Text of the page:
Fake or Not: Feinheit wants to raise awareness among policymakers on how to deal with AI

Today, photos from Google Search can be used to automatically generate new fake images in a matter of seconds. With an AI experiment, Feinheit wants to raise awareness about the risk of political negative campaigning. And together with AlgorithmWatch CH, the agency is appealing to the parties.

These 32 portrait images were created fully automatically by an AI generator. (Image: zVg. Feinheit)

Artificial intelligence (AI) or machine learning is currently making rapid progress: Photo-realistic images can now be generated within seconds - of well-known Swiss politicians, for example.

To show how deceptively real these images are, Feinheit has launched the "Fake or Not" AI experiment. She gives an AI generator the task of creating portrait images of the 46 members of the Council of States. The basis for this are photos of the politicians from Google searches, which the generator extracts. Everything is completely automated. On the "Fake or Not" page from Feinheit real and generated images can be compared. The result is amazing - and with minimal human intervention, the results would be even more striking.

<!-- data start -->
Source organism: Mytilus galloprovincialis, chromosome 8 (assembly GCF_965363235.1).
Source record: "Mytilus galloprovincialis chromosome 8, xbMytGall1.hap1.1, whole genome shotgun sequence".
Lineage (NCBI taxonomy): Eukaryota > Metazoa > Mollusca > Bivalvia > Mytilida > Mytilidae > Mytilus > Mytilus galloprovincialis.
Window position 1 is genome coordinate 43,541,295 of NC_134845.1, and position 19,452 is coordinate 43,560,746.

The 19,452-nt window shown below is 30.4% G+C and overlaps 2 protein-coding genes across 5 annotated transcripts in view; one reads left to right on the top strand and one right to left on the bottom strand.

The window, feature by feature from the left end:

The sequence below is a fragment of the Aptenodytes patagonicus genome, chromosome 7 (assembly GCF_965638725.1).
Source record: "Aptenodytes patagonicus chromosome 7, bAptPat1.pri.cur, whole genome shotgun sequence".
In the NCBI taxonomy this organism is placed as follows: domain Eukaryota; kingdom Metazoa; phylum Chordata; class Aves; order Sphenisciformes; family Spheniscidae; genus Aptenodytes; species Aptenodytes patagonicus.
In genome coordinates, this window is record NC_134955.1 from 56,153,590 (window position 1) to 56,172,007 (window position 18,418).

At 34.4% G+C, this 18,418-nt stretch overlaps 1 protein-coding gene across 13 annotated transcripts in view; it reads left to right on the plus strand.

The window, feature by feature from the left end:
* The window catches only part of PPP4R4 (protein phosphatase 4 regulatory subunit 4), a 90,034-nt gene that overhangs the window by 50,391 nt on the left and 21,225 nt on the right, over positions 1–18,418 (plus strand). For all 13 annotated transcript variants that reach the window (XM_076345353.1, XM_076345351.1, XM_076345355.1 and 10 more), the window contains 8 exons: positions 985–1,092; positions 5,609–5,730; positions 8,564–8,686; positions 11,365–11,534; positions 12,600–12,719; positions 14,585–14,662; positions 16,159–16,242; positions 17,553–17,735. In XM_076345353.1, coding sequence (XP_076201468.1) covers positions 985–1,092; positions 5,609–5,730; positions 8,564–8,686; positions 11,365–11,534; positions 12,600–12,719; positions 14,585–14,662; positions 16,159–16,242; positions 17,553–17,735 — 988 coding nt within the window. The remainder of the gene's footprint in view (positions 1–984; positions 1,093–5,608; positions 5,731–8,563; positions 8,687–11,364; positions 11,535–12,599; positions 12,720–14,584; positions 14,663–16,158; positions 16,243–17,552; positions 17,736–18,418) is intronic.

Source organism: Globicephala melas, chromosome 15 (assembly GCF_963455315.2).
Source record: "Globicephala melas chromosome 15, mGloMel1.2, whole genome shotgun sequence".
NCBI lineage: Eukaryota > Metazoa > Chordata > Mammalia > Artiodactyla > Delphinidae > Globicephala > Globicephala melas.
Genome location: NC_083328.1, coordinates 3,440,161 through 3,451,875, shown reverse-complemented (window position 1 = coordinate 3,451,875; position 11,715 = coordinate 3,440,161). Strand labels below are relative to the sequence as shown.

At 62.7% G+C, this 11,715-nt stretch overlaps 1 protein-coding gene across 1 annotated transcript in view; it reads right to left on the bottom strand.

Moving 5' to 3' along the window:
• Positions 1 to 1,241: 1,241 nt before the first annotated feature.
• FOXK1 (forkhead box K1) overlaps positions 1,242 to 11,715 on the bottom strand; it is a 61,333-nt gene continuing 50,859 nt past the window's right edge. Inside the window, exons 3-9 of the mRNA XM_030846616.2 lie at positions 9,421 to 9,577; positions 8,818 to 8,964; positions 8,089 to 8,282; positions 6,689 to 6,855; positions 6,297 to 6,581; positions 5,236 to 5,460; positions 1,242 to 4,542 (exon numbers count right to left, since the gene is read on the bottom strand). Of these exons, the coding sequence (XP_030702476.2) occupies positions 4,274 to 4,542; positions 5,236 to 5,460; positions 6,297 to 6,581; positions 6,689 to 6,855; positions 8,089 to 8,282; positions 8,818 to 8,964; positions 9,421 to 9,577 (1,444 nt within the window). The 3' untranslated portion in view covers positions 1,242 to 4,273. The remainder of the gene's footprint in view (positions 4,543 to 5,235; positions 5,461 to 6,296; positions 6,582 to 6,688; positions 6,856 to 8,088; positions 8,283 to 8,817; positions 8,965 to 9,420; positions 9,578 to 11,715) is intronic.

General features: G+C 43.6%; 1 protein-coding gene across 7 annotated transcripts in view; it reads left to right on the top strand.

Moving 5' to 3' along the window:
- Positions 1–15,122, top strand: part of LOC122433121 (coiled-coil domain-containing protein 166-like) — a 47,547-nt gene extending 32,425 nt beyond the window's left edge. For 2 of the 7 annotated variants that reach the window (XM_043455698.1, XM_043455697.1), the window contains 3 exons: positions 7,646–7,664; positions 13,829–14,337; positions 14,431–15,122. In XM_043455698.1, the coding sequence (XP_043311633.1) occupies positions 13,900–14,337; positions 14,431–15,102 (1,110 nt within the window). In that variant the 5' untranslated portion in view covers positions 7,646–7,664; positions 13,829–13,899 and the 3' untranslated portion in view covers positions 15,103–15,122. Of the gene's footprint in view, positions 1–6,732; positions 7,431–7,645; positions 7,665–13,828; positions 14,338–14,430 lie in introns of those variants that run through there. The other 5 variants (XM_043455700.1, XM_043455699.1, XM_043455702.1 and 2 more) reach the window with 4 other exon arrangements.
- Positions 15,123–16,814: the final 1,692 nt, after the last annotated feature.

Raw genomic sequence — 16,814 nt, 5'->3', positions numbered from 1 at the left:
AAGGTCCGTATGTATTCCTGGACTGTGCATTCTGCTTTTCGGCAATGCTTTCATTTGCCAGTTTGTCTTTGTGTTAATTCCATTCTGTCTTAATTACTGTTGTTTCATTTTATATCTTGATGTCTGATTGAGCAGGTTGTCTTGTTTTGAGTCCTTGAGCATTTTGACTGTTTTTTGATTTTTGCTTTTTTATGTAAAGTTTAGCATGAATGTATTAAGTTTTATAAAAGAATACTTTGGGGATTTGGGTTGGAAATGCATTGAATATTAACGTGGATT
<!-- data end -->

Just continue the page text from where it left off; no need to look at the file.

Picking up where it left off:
The idea behind it: Enlightenment

With this experiment, Feinheit wants to raise awareness of how quickly large quantities of photorealistic images can be created today that are also of high quality. Anyone with Internet access can do this. Because now you don't have to know anything about image editing programs or invest a lot of time.

Moritz Zumbühl, Chairman of the Feinheit Board of Directors, emphasizes: "AI brings with it fantastic opportunities that we are excited about. But we also see the big risks, especially when machine learning is used for political negative campaigning." For example, the agency recently published in the SRF Kulturplatz demonstrateshow machine learning can be used to show a party leader rioting, for example.

Request to the parties

Fake pictures of politicians can be produced quickly, and AI-generated texts can be written quickly. If these are strategically disseminated in the election campaign to harm people, this can affect public debate and opinion-forming. Angela Müller, head of AlgorithmWatch CH, says: "It's not about banning AI. But we need clear legal rules under which conditions AI systems may be developed and used."

However, no such rules will be in place until the national elections in the fall. That is why Feinheit and AlgorithmWatch CH are calling on the Swiss parties to create transparency in the election campaign - and in particular not to use artificial intelligence for negative campaigns.

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